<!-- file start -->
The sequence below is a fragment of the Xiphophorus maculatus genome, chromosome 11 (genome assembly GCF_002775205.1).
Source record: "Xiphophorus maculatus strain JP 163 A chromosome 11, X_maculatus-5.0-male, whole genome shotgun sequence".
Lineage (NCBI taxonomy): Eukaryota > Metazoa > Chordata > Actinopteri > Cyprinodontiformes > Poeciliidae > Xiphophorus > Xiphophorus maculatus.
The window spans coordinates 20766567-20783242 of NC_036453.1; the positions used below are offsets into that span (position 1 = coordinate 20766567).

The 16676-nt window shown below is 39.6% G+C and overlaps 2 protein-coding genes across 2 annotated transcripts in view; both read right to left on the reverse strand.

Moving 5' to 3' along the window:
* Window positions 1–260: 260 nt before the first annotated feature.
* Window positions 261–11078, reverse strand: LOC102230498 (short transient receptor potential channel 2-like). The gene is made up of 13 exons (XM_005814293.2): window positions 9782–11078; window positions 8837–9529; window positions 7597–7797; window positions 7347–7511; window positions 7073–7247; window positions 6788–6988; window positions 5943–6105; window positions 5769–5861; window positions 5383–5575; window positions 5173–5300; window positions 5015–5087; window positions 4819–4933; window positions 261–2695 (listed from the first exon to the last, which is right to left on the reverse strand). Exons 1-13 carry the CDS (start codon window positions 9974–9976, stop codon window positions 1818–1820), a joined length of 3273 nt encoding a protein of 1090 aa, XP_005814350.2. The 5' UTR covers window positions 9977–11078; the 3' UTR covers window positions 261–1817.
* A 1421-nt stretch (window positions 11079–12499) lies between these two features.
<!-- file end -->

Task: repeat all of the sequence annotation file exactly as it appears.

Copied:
The sequence below is a fragment of the Xiphophorus maculatus genome, chromosome 11 (genome assembly GCF_002775205.1).
Source record: "Xiphophorus maculatus strain JP 163 A chromosome 11, X_maculatus-5.0-male, whole genome shotgun sequence".
Lineage (NCBI taxonomy): Eukaryota > Metazoa > Chordata > Actinopteri > Cyprinodontiformes > Poeciliidae > Xiphophorus > Xiphophorus maculatus.
The window spans coordinates 20766567-20783242 of NC_036453.1; the positions used below are offsets into that span (position 1 = coordinate 20766567).

The 16676-nt window shown below is 39.6% G+C and overlaps 2 protein-coding genes across 2 annotated transcripts in view; both read right to left on the reverse strand.

Moving 5' to 3' along the window:
* Window positions 1–260: 260 nt before the first annotated feature.
* Window positions 261–11078, reverse strand: LOC102230498 (short transient receptor potential channel 2-like). The gene is made up of 13 exons (XM_005814293.2): window positions 9782–11078; window positions 8837–9529; window positions 7597–7797; window positions 7347–7511; window positions 7073–7247; window positions 6788–6988; window positions 5943–6105; window positions 5769–5861; window positions 5383–5575; window positions 5173–5300; window positions 5015–5087; window positions 4819–4933; window positions 261–2695 (listed from the first exon to the last, which is right to left on the reverse strand). Exons 1-13 carry the CDS (start codon window positions 9974–9976, stop codon window positions 1818–1820), a joined length of 3273 nt encoding a protein of 1090 aa, XP_005814350.2. The 5' UTR covers window positions 9977–11078; the 3' UTR covers window positions 261–1817.
* A 1421-nt stretch (window positions 11079–12499) lies between these two features.